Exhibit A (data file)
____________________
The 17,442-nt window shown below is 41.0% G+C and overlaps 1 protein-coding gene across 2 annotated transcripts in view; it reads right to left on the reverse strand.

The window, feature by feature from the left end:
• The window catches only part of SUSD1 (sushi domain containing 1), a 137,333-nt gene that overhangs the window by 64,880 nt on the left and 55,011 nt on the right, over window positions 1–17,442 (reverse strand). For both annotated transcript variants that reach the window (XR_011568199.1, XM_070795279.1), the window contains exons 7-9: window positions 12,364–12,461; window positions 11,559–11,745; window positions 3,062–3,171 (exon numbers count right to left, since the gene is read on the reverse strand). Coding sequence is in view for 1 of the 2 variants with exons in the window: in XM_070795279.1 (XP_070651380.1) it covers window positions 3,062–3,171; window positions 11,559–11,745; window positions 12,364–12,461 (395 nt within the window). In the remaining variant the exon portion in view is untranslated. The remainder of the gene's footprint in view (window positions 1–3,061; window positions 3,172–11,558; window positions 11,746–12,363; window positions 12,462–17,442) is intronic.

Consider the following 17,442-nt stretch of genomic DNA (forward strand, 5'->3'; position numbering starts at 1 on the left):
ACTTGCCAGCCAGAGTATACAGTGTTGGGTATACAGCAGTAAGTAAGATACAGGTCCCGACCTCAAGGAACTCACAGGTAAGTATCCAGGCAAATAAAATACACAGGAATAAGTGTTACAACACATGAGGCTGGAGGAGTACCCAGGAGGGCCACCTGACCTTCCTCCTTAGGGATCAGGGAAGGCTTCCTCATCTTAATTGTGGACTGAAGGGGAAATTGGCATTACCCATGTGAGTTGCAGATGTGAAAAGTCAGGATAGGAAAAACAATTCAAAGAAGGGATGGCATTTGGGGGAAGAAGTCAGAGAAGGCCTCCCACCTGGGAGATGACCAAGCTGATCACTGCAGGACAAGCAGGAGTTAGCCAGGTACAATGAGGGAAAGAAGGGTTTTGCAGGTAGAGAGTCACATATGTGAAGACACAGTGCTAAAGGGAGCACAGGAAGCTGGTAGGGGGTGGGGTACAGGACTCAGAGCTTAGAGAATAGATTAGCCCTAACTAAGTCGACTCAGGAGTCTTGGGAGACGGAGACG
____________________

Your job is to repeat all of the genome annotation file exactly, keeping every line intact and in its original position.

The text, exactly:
The 17,442-nt window shown below is 41.0% G+C and overlaps 1 protein-coding gene across 2 annotated transcripts in view; it reads right to left on the reverse strand.

The window, feature by feature from the left end:
• The window catches only part of SUSD1 (sushi domain containing 1), a 137,333-nt gene that overhangs the window by 64,880 nt on the left and 55,011 nt on the right, over window positions 1–17,442 (reverse strand). For both annotated transcript variants that reach the window (XR_011568199.1, XM_070795279.1), the window contains exons 7-9: window positions 12,364–12,461; window positions 11,559–11,745; window positions 3,062–3,171 (exon numbers count right to left, since the gene is read on the reverse strand). Coding sequence is in view for 1 of the 2 variants with exons in the window: in XM_070795279.1 (XP_070651380.1) it covers window positions 3,062–3,171; window positions 11,559–11,745; window positions 12,364–12,461 (395 nt within the window). In the remaining variant the exon portion in view is untranslated. The remainder of the gene's footprint in view (window positions 1–3,061; window positions 3,172–11,558; window positions 11,746–12,363; window positions 12,462–17,442) is intronic.

Consider the following 17,442-nt stretch of genomic DNA (forward strand, 5'->3'; position numbering starts at 1 on the left):
ACTTGCCAGCCAGAGTATACAGTGTTGGGTATACAGCAGTAAGTAAGATACAGGTCCCGACCTCAAGGAACTCACAGGTAAGTATCCAGGCAAATAAAATACACAGGAATAAGTGTTACAACACATGAGGCTGGAGGAGTACCCAGGAGGGCCACCTGACCTTCCTCCTTAGGGATCAGGGAAGGCTTCCTCATCTTAATTGTGGACTGAAGGGGAAATTGGCATTACCCATGTGAGTTGCAGATGTGAAAAGTCAGGATAGGAAAAACAATTCAAAGAAGGGATGGCATTTGGGGGAAGAAGTCAGAGAAGGCCTCCCACCTGGGAGATGACCAAGCTGATCACTGCAGGACAAGCAGGAGTTAGCCAGGTACAATGAGGGAAAGAAGGGTTTTGCAGGTAGAGAGTCACATATGTGAAGACACAGTGCTAAAGGGAGCACAGGAAGCTGGTAGGGGGTGGGGTACAGGACTCAGAGCTTAGAGAATAGATTAGCCCTAACTAAGTCGACTCAGGAGTCTTGGGAGACGGAGACG